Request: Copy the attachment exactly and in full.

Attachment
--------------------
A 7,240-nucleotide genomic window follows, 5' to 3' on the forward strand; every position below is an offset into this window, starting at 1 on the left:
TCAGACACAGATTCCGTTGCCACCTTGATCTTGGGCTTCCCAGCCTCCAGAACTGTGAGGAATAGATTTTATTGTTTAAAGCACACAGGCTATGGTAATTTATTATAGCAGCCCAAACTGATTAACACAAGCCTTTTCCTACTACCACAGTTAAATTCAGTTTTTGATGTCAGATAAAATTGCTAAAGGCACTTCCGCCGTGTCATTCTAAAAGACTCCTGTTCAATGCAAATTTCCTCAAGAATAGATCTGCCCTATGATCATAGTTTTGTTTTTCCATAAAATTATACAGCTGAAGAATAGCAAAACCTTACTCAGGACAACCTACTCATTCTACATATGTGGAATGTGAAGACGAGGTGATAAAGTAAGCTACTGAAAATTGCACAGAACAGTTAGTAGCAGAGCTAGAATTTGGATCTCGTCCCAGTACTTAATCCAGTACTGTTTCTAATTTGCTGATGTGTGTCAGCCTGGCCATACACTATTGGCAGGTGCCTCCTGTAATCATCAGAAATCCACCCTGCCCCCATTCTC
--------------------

A 7,240-nucleotide genomic window follows, 5' to 3' on the forward strand; every position below is an offset into this window, starting at 1 on the left:
TCAGACACAGATTCCGTTGCCACCTTGATCTTGGGCTTCCCAGCCTCCAGAACTGTGAGGAATAGATTTTATTGTTTAAAGCACACAGGCTATGGTAATTTATTATAGCAGCCCAAACTGATTAACACAAGCCTTTTCCTACTACCACAGTTAAATTCAGTTTTTGATGTCAGATAAAATTGCTAAAGGCACTTCCGCCGTGTCATTCTAAAAGACTCCTGTTCAATGCAAATTTCCTCAAGAATAGATCTGCCCTATGATCATAGTTTTGTTTTTCCATAAAATTATACAGCTGAAGAATAGCAAAACCTTACTCAGGACAACCTACTCATTCTACATATGTGGAATGTGAAGACGAGGTGATAAAGTAAGCTACTGAAAATTGCACAGAACAGTTAGTAGCAGAGCTAGAATTTGGATCTCGTCCCAGTACTTAATCCAGTACTGTTTCTAATTTGCTGATGTGTGTCAGCCTGGCCATACACTATTGGCAGGTGCCTCCTGTAATCATCAGAAATCCACCCTGCCCCCATTCTC